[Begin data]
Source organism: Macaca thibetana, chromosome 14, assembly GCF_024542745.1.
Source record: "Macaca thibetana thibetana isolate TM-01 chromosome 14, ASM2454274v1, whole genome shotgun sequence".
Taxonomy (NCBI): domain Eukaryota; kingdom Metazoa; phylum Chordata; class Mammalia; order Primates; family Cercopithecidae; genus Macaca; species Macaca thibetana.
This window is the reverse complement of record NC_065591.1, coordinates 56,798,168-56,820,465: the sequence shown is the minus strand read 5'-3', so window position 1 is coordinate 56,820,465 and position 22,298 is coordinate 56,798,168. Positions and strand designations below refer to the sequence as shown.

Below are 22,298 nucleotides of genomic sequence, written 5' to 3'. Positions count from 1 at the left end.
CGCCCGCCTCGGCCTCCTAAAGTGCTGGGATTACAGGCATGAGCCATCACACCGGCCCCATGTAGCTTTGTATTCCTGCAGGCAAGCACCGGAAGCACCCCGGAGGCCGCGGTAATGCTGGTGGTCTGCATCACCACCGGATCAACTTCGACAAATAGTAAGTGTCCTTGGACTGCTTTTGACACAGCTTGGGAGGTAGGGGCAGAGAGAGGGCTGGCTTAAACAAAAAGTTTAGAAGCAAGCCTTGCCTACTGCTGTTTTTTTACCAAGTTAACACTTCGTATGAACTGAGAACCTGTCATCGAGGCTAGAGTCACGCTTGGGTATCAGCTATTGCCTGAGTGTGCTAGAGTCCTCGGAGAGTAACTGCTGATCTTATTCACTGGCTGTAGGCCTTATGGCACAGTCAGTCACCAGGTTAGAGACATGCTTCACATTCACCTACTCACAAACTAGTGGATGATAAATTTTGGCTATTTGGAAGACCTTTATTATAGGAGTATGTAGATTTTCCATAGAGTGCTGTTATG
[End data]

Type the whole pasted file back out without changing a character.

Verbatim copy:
Source organism: Macaca thibetana, chromosome 14, assembly GCF_024542745.1.
Source record: "Macaca thibetana thibetana isolate TM-01 chromosome 14, ASM2454274v1, whole genome shotgun sequence".
Taxonomy (NCBI): domain Eukaryota; kingdom Metazoa; phylum Chordata; class Mammalia; order Primates; family Cercopithecidae; genus Macaca; species Macaca thibetana.
This window is the reverse complement of record NC_065591.1, coordinates 56,798,168-56,820,465: the sequence shown is the minus strand read 5'-3', so window position 1 is coordinate 56,820,465 and position 22,298 is coordinate 56,798,168. Positions and strand designations below refer to the sequence as shown.

Below are 22,298 nucleotides of genomic sequence, written 5' to 3'. Positions count from 1 at the left end.
CGCCCGCCTCGGCCTCCTAAAGTGCTGGGATTACAGGCATGAGCCATCACACCGGCCCCATGTAGCTTTGTATTCCTGCAGGCAAGCACCGGAAGCACCCCGGAGGCCGCGGTAATGCTGGTGGTCTGCATCACCACCGGATCAACTTCGACAAATAGTAAGTGTCCTTGGACTGCTTTTGACACAGCTTGGGAGGTAGGGGCAGAGAGAGGGCTGGCTTAAACAAAAAGTTTAGAAGCAAGCCTTGCCTACTGCTGTTTTTTTACCAAGTTAACACTTCGTATGAACTGAGAACCTGTCATCGAGGCTAGAGTCACGCTTGGGTATCAGCTATTGCCTGAGTGTGCTAGAGTCCTCGGAGAGTAACTGCTGATCTTATTCACTGGCTGTAGGCCTTATGGCACAGTCAGTCACCAGGTTAGAGACATGCTTCACATTCACCTACTCACAAACTAGTGGATGATAAATTTTGGCTATTTGGAAGACCTTTATTATAGGAGTATGTAGATTTTCCATAGAGTGCTGTTATG